The town was founded around the 7th-6th century BC by the Osci or Oscans, a people of central Italy, on what was an important crossroad between CumaeNola andStabiae. It had already been used as a safe port by Greek and Phoenician sailors. According to Strabo, Pompeii was also captured by the Etruscans, and in fact recent excavations have shown the presence of Etruscan inscriptions and a 6th century BC necropolis. Pompeii was captured for the first time by the Greek colony of Cumae, allied with Syracuse, between 525 and 474 BC.
Worth noting are an amphitheatre, a palaestra with a central natatorium or swimming pool, and an aqueduct that provided water for more than 25 street fountains, at least four public baths, and a large number of private houses (domÅ«s) and businesses
Although the blunts of the Social League, headed by Lucius Cluentius, helped in resisting the Romans, in 80 BC Pompeii was forced to surrender after the conquest of Nola, culminating in many of Sulla's veterans being given land and property, while many of those who went against Rome were ousted from their homes. It became a Roman colony with the name ofColonia Cornelia Veneria Pompeianorum. The town became an important passage for goods that arrived by sea and had to be sent toward Rome or Southern Italyalong the nearby Appian WayAgriculture, water and wine production were also important.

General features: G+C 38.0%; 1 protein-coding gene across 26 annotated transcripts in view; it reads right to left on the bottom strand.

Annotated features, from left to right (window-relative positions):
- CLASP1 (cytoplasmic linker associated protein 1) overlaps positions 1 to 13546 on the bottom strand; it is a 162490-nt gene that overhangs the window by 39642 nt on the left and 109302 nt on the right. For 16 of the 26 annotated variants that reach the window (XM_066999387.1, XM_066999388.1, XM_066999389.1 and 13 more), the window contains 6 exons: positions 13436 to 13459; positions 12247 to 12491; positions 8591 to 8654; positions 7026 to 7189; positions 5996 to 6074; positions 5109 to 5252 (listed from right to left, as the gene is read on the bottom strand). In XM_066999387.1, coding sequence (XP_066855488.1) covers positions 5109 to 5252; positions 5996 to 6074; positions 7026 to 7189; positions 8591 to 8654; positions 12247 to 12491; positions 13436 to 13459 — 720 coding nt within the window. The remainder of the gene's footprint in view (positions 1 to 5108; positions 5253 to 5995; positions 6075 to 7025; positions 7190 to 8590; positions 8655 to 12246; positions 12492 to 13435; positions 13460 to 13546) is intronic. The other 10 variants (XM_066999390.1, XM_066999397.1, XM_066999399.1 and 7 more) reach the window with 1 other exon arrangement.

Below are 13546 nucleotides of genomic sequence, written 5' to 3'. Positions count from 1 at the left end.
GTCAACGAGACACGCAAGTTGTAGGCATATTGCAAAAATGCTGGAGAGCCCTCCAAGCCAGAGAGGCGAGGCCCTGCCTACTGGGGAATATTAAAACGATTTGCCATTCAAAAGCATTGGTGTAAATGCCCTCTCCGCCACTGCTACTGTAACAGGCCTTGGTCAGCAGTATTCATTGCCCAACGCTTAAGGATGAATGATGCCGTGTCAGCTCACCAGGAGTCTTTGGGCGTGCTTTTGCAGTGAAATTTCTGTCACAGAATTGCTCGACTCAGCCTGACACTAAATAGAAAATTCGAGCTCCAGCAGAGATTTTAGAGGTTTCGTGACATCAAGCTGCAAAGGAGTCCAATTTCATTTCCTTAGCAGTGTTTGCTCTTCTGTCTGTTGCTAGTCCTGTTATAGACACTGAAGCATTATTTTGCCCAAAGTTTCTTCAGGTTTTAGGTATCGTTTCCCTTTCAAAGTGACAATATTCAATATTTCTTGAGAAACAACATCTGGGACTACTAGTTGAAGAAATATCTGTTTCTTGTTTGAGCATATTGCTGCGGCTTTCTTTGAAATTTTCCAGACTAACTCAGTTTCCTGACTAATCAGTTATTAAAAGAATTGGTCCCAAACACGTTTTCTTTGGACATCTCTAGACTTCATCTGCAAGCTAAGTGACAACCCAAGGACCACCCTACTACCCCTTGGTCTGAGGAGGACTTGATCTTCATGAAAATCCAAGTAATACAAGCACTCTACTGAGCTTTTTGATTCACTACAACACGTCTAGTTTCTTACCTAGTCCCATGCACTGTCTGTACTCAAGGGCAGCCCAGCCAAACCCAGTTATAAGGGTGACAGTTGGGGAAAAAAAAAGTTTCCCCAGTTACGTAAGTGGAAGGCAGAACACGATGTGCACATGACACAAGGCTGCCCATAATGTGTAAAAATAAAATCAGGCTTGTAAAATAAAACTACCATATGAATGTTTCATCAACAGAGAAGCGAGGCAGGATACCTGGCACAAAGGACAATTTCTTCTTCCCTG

Graffiti - fish above, goat below
Time to explore the streets of Pompeii...
George & Greg in front of someone's abode
"Mama", our fabulous tour guide had a degree in archeology - thus, she was a WEALTH of information for us! She passionately educated on all things Pompeii.

At the time of the eruption, the town could have had some 20,000 inhabitants, and was located in an area in which Romans had their holiday villas.
shocked to see such intricate design on exterior
Very decorative interiors